Up front, that means a move to deeper aero fork legs that increase front-end stiffness. But there’s also a longer axle-to-crown length to both smooth airflow over the front tire, and build in the possibility to mount a short travel gravel suspension fork, if so desired. The fork legs also get indentations molded into the carbon that allows for a secure Fork Load Sleeve adapter to add fork bag or water bottle mounting, without the need for conventional threaded mounts. The idea here is that most riders of this ‘race bike’ won’t ever mount anything to their fork, but it’s still possible.
The biggest change in the frame itself is the introduction of internal in-frame storage, and external integrated storage. For inside, the top 2 carbon frame specs add a glovebox door that Canyon calls the Load Downtube Storage. It’s pretty much what we’ve seen on a lot of recent mountain bikes, but here placed above the water bottles. Inside a thin snake-like neoprene bag can carry a spare tube, CO2, inflator, and tire levers. And mounted directly to the Load glovebox door you can secure the included multi-tool, plus an optional mini pump.
As for outside, Canyon has created a sleekly integrated Load Fidlock Quickloader partial frame bag. It looks a lot like the Aero Pack System that Apidura developed with Ridley for their gravel race bike. This one is all Canyon, though. A separate size bag to match each frame, the Quickloader snaps securely into place with magnetic Fidlock studs, and can be removed by pulling a release strap on its back. Canyon says it saves 1.5W vs. no bag, while having enough space inside to carry an extra layer like a jacket or some extra ride snacks.
To neatly integrate with the aero bag, the top of the downtube is quite boxy, while it transitions to a more conventional truncated aerofoil shape down by the water bottle.
Combined the Load system means you should be able to carry most of your ride spares on the bike, low, and out of the wind. No need for a saddle bag for most racing. And keep those cargo shorts pockets free for mobile phones and bananas.
Overall, most of the individual frame tubes are also deeper and more aero in profile, except for the toptube which is just now more straight than before. The seat cluster looks similar to the old bike, but now fits a D-shaped seatpost. It’s the same shape as on the Ultimate and promises 3W of aero savings (at a gravel unrealistic 45kph). But Canyon created a much more forgiving post than on their light road race bike – although still much less forgiving than the leaf-spring VCLS posts.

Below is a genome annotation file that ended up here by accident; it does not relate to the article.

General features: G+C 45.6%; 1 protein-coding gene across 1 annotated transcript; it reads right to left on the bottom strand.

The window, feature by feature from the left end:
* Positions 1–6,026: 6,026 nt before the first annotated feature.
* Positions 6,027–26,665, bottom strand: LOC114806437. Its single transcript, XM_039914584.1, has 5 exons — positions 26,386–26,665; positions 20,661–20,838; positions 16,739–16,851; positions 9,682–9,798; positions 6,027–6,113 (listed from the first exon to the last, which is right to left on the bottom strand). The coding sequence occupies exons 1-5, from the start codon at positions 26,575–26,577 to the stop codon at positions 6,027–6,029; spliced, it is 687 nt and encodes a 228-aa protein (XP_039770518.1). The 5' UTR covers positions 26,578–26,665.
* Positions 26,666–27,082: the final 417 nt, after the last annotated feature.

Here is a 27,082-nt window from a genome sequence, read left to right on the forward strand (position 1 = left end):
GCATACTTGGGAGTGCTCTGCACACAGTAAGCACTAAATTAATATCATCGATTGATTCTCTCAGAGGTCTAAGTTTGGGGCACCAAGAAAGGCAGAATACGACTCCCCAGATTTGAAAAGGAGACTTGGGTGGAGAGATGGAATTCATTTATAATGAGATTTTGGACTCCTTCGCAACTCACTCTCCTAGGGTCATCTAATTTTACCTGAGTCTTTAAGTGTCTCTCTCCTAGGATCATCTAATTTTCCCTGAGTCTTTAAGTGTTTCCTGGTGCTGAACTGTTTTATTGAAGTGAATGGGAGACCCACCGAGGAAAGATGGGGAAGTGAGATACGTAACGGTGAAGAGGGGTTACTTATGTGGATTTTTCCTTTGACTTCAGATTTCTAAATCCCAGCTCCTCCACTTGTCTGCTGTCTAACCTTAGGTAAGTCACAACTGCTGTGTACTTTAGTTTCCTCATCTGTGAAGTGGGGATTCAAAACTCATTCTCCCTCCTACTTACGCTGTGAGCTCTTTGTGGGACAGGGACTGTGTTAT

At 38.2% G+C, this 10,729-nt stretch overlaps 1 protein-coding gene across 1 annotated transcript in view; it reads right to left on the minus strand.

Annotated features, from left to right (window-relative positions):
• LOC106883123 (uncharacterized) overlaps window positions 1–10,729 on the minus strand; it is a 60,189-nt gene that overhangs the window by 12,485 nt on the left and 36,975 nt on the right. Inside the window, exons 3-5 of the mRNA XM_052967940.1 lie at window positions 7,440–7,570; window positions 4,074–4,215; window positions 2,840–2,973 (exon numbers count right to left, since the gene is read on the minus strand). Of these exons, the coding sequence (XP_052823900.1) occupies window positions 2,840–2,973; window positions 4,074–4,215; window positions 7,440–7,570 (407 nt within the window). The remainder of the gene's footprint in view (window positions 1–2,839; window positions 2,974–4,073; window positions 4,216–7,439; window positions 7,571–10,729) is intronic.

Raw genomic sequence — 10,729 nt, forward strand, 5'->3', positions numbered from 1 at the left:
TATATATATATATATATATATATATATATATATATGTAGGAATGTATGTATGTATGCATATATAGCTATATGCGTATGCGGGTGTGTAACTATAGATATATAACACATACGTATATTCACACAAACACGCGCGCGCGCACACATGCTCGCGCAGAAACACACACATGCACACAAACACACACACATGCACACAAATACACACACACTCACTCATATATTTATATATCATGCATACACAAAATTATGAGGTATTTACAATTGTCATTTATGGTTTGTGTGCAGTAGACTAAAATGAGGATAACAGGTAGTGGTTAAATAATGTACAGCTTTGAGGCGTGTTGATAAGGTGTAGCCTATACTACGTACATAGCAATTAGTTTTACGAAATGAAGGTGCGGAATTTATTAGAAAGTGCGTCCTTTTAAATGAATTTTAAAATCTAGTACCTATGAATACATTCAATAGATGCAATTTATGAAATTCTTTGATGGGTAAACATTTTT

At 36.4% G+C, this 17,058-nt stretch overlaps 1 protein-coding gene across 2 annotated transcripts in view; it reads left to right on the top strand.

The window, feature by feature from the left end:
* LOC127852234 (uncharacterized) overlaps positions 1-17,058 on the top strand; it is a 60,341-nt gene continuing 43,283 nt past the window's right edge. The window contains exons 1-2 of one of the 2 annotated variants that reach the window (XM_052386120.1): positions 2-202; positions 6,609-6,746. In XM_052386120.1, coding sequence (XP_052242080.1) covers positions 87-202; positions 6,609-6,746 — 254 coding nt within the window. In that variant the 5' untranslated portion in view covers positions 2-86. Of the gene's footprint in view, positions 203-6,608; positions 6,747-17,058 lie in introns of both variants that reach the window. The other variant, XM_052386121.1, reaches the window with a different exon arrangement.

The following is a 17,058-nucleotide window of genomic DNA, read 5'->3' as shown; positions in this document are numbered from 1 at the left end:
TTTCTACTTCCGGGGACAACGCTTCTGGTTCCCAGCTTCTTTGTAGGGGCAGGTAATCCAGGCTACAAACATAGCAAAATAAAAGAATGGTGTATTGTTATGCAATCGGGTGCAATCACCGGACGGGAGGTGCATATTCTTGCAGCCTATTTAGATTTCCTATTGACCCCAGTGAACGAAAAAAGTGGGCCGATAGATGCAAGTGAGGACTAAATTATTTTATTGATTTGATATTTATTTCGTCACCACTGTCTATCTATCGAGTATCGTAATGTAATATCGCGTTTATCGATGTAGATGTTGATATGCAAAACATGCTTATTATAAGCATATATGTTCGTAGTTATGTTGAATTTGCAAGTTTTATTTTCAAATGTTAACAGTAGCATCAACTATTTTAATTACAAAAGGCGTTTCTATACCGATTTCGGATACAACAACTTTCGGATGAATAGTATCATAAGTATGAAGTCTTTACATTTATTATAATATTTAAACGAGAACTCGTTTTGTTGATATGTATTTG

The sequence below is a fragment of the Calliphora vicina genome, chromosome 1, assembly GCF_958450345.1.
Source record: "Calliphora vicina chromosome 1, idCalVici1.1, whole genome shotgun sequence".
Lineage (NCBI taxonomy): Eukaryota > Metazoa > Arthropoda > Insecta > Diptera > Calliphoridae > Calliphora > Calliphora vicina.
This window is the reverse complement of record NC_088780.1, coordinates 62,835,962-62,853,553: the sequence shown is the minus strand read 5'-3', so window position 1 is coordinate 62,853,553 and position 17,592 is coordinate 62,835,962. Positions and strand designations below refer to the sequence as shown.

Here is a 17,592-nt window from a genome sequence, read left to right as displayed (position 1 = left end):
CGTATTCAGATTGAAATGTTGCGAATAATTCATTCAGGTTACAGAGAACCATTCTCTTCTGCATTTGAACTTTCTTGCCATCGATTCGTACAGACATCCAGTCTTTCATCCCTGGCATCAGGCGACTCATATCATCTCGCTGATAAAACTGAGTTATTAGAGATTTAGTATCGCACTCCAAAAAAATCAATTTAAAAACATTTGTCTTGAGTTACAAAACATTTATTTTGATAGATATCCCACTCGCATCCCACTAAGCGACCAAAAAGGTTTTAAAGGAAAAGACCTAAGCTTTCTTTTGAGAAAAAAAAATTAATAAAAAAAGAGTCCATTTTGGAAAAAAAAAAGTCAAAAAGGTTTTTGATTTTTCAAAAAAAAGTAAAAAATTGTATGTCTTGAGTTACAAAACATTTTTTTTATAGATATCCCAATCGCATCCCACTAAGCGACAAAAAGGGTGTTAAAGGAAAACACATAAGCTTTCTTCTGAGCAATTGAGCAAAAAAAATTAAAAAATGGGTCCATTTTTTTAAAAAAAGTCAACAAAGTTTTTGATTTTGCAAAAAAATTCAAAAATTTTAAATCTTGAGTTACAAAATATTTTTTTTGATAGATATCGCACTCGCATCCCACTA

A true key feature of the new Grail is its 42mm max tire clearance, with plenty of space for mud. Yes, you could probably squeeze a 45mm tire in there, but if you need bigger than a 40/42mm tire, maybe a Grizl would be a better fit for you. This is a gravel race bike, after all.
That tire limit also means the bike is still 1x or 2x compatible as many racers coming from the road prefer conventional road gearing combos. Even a mid compact 52/36T chainring combo will fit. That also means you can run a direct mount chain retention device for single chainring setups.
Accessory mounting includes 2 full-size bottles on all frame sizes, plus a direct toptube bag mounts and cage mount under the downtube. There’s 3 extra threaded mounts inside the front triangle for the integrated Quickloader bag (on all frame levels). Plus, hidden non-standard mounting points for a Canyon custom set of full-coverage fenders.
A lighter CFR frame spec, too
All-new for the Grail is CFR-level ultralight carbon tech. Like they’ve done from road to DH to cyclocross in between, now gravel gets a Canyon Factory Racing level carbon layup. Ultralight CFR carbon fiber makes the Grail CFR frame & fork 118g lighter than the new CF SLX. Plus, it means 10% more stiffness in the bottom bracket and headset, and a 4.5% stiffer fork both laterally and front to back. Because lighter and stiffer is better, if you’re into that kind of thing.